Baron Hill, Beaumaris and Garthewin, Llanfairtalhaiarn, 2006

Baron Hill, by Moses Griffith

Whilst studying for my BA at University of Wales, Bangor, the archives there were a frequent haunt. One of their main collections was the Baron Hill manuscripts which are numerous, exceptionally detailed and provides a virtually complete record of the building’s history. Due to this accessible source I decided, following discussion with my personal tutor, to use Baron Hill as the basis for my BA dissertation. Baron Hill had been a house familiar to me through Tom Lloyd’s seminal work The Lost Houses of Wales which featured several photographs of what was one of Wales’ largest private houses.

Originally I had envisaged doing a comparison of five houses from the North Wales area but it was pointed out to me that the dissertation was only meant to be 10,000 words! I whittled the selection down to three – Baron Hill, Garthewin and Bodysgallen, but even then it would have been too large a data sample for the amount of research time available. I was fixed on researching Baron Hill so it constantly remained in the equation and with a difficult decision, I choose Garthewin for the comparable study. Garthewin is and always has been a beautiful house which had relatively little research undertaken on its building history. Additionally, the Garthewin manuscripts were also deposited at the University archives in Bangor. Both Baron Hill and Garthewin have roots in the early seventeenth century and both were chiefly overhauled in the late eighteenth century. This is when the parallels between the two buildings’ histories depart; the Bulkeleys of Baron Hill rose to national prominence whilst the Wynnes of Garthewin became part of the minor gentry as time grew on. Extraordinarily, whilst Baron Hill was falling into dereliction in the 1930s, Garthewin received a complete restoration by Clough Williams-Ellis and enjoyed a renaissance.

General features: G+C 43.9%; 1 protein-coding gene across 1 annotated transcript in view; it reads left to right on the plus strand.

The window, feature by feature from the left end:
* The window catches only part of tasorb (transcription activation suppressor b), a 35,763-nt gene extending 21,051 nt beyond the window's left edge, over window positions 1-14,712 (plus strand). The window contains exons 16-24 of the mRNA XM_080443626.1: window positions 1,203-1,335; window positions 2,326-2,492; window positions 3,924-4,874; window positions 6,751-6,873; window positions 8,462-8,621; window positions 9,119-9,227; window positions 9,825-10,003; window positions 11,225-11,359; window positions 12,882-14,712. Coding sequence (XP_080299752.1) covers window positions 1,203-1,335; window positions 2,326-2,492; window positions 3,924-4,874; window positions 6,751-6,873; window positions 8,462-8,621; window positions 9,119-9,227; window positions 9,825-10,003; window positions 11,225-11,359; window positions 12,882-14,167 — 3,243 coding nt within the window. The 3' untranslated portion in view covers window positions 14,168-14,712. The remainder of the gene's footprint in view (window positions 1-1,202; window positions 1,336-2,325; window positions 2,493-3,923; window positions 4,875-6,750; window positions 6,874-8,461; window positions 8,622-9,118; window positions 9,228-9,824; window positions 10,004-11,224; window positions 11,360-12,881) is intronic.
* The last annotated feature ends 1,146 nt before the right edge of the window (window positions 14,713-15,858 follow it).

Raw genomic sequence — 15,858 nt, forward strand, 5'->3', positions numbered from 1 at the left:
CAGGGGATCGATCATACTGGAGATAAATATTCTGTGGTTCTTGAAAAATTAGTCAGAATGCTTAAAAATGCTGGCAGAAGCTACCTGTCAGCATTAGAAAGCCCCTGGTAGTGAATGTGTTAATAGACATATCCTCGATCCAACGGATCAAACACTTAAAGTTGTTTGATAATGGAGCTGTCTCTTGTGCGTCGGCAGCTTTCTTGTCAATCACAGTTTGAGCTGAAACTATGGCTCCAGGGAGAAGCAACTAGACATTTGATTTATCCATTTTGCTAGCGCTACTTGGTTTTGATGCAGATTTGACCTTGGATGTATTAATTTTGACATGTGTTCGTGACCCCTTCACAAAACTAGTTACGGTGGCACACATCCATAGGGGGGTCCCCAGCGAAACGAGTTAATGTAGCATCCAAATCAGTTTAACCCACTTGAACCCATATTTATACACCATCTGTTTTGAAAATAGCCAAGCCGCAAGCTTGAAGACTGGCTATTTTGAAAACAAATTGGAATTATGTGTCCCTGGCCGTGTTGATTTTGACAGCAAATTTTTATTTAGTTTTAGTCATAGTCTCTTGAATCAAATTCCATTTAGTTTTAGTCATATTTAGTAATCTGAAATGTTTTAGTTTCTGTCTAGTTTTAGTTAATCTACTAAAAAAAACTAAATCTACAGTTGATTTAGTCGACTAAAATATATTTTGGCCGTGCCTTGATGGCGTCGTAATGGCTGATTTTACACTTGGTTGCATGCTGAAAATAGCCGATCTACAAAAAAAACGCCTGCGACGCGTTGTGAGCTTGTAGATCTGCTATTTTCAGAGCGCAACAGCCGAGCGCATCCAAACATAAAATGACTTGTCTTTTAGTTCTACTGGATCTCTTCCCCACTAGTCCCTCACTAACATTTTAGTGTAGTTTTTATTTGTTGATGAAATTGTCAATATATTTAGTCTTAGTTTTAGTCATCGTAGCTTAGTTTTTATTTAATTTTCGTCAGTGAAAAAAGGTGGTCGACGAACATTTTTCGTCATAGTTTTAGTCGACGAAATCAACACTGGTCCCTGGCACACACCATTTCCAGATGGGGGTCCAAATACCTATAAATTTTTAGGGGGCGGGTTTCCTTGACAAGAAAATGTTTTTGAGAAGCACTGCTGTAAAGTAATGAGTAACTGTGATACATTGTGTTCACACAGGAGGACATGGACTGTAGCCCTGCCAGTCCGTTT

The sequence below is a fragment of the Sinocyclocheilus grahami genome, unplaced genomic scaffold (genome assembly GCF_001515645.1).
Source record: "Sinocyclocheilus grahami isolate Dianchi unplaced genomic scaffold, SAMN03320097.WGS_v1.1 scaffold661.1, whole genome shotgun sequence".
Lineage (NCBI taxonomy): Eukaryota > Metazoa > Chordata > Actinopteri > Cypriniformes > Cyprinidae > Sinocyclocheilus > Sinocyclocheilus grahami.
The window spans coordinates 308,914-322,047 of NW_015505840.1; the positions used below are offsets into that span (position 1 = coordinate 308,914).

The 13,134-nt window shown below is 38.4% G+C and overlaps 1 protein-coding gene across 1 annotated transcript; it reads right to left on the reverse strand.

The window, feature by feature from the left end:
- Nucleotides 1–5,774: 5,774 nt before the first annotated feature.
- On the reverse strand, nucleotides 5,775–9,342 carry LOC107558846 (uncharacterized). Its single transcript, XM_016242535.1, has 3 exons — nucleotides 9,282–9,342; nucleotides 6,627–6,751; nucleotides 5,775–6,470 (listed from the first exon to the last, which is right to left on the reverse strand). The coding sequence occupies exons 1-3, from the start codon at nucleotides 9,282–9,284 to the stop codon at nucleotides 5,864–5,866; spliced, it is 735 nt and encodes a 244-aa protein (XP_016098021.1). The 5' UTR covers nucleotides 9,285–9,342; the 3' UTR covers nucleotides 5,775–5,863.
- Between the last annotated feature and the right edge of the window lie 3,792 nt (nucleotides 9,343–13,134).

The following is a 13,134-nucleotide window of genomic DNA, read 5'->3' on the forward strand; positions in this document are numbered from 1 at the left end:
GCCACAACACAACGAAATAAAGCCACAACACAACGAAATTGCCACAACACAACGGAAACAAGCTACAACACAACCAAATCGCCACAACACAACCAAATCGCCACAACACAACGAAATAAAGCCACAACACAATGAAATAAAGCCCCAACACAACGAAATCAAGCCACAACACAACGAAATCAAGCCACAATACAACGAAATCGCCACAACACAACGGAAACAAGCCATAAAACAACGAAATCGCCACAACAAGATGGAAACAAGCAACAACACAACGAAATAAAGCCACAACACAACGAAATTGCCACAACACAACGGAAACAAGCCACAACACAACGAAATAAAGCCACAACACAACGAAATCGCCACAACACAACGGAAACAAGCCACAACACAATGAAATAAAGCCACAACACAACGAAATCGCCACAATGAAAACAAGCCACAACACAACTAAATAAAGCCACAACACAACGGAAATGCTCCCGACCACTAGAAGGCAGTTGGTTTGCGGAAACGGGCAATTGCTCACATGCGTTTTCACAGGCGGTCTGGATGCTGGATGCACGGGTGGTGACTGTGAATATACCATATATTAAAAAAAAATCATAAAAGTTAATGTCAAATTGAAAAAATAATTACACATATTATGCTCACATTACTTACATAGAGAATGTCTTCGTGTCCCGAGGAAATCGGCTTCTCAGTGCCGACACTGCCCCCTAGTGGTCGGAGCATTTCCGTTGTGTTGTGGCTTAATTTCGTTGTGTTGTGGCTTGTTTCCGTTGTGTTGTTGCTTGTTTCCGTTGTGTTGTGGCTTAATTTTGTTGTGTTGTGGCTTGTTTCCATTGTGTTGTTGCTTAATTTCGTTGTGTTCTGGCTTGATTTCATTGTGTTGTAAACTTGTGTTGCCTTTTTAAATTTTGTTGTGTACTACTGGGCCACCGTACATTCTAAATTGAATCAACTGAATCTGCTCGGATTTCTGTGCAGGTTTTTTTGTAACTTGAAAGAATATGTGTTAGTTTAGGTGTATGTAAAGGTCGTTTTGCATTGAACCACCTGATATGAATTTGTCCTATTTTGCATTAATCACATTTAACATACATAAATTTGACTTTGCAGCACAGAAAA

This pedagogic work traces the evolution of two Welsh mansion-houses utilising architectural, archaeological and historical techniques. I purposefully have kept this book available in its original ‘raw-form’ as it is works best as an academic analysis of the respective properties. In the future I do intend to publish two separate books on both buildings, encompassing the family histories as well as the architectural history.

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